It said “Save the Wolves” on the front and “For Stew” on the back. I had stopped at the Road Kill Cafe, a famous local joint in McCleod, Montana where my husband and I are vacationing, to get a tee shirt for my seven year old grandson. The bartender, a friendly, 50ish, bleached blonde, turned the shirt over to reveal “For Stew” with a self satisfied grin. “We hate wolves. Shoot ’em on site around here”, she said, “They kill our horses and livestock.” She clawed at the air, “Take the haunches right out of ‘em.”
Down 298, past where the blacktop turns to gravel is a huge ranch just bought by a conglomerate of mega wealthy. Word has it that even their caretaker is not allowed to fish the river on the ranch grounds. Locals who try to access via the adjoining National Forest Access (which is legal) are routinely hassled.
This place reminds me a lot of the Caribbean, breathtakingly beautiful, amazing natural riches, an uneasy truce beneath which lurks conflicts between rich and poor, local and outsider. High stakes for everybody, environmentally and economically. It’s not as crowded here and the poverty not as steep as in the Caribbean. Still, no easy answers. And a desperate, often unrecognized need to be able to talk to each other despite the gulf involved.
Earlier I had been trolling the internet. Found a site called “Caribbean Whalefriends” and clicked through to an ad produced to persuade Caribbeans to urge their governments not to help Japan overturn the whaling ban — fair warning, if you link through, the ad is very disturbing.
Lord Ashcroft, a British noble, funded it. The announcer, who from his age and King’s English diction might be Ashcroft himself, exhorts the viewer as bloody water washes over a toddler’s ankles and whale blood from a harpooned whale gushes — While I entirely support the cause, I wonder about the tactic.
What got me thinking about the similarities between Montana and the Caribbean was the responses to the Whalefriends ad on the youtube site — as disturbing as the ad itself. Is this a persuasive ad for people in the Caribbean? Does it come across as a bludgeon? Now, I’m reading that the Antiguan Ambassador to Japan is serving as the Chairman for the International Whaling Commission meeting that’s coming up — and had his hotel paid for by the Japanese. Very sad.
Meantime, I hope the whaling ban stays in place and I want to save the wolves and not for stew. I skipped the tee shirt and left the bar without a word, wondering how, in the grand scheme, people like my wolf stew loving acquaintance and I can come together.
An excerpt from the press release:
A major campaign involving education, fisheries monitoring and a stock assessment of lobsters has begun with combined efforts coming from the Department of Marine Resources (DMR), the World Wildlife Fund (WWF) and the Bahamas Marine Exporters Association (BMEA), who represent the processors and the fishermen in this endeavor.The goal, to get Marine Stewardship Council Certification.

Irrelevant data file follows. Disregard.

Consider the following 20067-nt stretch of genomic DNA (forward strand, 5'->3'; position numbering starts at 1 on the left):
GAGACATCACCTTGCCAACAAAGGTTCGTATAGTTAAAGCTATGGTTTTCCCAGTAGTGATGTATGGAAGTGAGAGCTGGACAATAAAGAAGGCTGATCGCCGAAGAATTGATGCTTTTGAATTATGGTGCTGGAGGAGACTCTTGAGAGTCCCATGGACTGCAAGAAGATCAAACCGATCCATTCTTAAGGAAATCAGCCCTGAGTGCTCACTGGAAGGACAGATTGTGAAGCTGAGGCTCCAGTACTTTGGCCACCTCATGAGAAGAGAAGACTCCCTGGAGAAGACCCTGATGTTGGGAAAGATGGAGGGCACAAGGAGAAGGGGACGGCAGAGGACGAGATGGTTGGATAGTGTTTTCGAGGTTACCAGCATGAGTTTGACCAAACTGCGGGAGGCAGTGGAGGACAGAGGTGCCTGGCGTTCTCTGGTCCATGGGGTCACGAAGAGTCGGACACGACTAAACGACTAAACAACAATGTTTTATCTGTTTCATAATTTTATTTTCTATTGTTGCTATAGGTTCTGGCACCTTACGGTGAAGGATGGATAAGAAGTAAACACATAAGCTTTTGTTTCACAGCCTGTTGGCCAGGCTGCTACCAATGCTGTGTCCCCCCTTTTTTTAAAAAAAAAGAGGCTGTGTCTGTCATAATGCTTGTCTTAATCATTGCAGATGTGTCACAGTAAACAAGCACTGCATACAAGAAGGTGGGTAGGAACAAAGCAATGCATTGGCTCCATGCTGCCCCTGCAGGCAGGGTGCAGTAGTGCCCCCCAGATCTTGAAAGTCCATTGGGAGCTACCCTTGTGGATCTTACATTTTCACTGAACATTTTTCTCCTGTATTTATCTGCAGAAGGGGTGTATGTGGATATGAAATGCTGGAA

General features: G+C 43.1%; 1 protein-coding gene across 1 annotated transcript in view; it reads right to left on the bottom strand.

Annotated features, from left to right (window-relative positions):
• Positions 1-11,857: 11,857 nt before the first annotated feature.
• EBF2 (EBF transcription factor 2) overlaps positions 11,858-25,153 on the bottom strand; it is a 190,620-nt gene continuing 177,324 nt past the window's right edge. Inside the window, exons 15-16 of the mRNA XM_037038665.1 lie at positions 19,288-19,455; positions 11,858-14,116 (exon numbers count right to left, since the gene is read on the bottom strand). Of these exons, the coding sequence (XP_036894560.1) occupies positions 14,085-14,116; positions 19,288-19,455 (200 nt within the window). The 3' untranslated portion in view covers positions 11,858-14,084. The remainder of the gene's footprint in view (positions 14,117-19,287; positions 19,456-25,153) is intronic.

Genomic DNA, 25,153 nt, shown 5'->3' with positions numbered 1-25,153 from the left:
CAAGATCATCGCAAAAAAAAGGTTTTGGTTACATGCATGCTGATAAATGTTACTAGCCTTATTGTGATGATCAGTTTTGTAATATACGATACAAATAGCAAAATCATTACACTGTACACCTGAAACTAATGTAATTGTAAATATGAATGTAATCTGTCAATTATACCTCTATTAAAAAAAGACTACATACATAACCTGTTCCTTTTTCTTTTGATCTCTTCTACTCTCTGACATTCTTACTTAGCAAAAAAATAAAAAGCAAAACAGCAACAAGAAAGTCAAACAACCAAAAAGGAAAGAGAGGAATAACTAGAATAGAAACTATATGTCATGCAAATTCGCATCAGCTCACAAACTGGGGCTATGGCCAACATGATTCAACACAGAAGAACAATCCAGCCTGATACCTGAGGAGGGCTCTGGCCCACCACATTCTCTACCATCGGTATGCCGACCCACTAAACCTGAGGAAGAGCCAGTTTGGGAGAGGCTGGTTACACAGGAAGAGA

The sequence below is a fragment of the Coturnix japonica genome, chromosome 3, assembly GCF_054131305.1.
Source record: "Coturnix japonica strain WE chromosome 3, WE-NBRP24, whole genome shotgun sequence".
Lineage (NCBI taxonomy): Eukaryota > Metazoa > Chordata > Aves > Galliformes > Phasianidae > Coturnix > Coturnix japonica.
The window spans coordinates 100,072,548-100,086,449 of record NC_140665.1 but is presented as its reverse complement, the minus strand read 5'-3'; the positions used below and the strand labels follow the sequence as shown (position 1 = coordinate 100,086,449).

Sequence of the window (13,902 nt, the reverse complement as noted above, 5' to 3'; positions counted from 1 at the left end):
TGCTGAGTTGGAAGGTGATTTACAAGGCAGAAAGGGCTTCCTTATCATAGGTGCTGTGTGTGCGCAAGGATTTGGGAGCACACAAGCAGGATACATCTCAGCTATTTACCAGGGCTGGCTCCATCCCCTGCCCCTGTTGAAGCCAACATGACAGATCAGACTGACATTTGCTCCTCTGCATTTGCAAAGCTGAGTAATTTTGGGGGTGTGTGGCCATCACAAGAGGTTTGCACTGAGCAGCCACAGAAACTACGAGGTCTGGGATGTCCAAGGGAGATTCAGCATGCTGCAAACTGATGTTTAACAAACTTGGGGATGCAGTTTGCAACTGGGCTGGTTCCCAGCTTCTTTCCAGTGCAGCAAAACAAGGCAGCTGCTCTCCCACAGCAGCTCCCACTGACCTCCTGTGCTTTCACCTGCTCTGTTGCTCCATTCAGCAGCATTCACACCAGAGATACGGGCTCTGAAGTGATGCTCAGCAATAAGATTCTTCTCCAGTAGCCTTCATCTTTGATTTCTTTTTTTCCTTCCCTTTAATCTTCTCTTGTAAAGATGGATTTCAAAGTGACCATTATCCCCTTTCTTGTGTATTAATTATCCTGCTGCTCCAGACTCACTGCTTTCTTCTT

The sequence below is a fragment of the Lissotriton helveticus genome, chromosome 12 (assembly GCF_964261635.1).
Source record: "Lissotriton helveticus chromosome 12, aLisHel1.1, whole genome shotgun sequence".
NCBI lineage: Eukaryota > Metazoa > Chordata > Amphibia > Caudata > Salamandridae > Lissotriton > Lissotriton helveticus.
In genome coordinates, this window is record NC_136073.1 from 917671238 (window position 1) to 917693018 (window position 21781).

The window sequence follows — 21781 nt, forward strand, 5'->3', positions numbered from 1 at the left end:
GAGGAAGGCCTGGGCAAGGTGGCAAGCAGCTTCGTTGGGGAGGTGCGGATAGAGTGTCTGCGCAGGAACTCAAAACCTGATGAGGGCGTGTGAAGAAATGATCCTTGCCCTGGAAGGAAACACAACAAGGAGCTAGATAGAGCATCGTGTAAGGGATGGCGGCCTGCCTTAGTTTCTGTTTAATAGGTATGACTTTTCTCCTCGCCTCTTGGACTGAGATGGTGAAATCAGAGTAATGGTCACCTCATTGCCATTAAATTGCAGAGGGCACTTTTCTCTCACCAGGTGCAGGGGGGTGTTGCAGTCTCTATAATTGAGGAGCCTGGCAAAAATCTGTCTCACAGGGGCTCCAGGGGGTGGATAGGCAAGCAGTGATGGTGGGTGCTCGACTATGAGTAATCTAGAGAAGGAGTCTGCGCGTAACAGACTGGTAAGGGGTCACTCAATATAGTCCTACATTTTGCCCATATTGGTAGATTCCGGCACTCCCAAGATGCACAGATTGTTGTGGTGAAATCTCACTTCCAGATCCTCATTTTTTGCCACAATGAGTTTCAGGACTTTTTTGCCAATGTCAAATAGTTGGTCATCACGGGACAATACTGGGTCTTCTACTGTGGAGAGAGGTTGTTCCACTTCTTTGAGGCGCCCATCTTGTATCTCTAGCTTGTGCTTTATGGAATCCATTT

“I never thought I would have to contemplate the Bahamas without a sustainable lobster fishery, but I am seeing it come to pass right before my eyes. We need to preserve this resource for generations to come. That is why I am supporting this certification effort with every asset I have at my disposal” said Glenn Pritchard, a forty‐year veteran of the lobster industry and President of Tropic Seafood. Pritchard is joined by Mia Isaacs of Heritage Seafood and President of the BMEA who echoed his sentiments and went on to say “MSC certification is essential to preserving the livelihood of thousands of Bahamians…”
I am not a scientist, nor an expert. I’m a person with a passion sparked by meeting a fisherman who inspired me to believe I could – and must – do something to help.
So. I’ve been rolling this around in my head for awhile — how can film help promote the leadership of fishers in marine conservation in a way that’s actually going to raise awareness and make something constructive happen in the world and particularly the ocean?
I passionately believe that film is important for its ability to move us. But my thoughts are with Dal and my roots are in marketing: Art is great. But there is an ocean of difference in raising consciousness and making things happen. So much of the important work that’s being done is local or regional: small projects, supported by small organizations. Who better to tell us what needs to happen in their places than the fishers?
I’d like to use the model of charity:water and make this site as a conduit to support fisher led conservation and maybe eventually a film. I’m still working on the logistics of that, so if you want to help in any way, stay tuned — or better yet, subscribe to the blog or find me on facebook or twitter.
While I’m in Montana, I’m editing videos from the fishermen we filmed in Venezuela. I get energized every time I hear from the fishers — they’re amazing people. I’ll be posting the edits shortly, so that’s yet another reason to subscribe.
And if you have ideas, please leave a comment.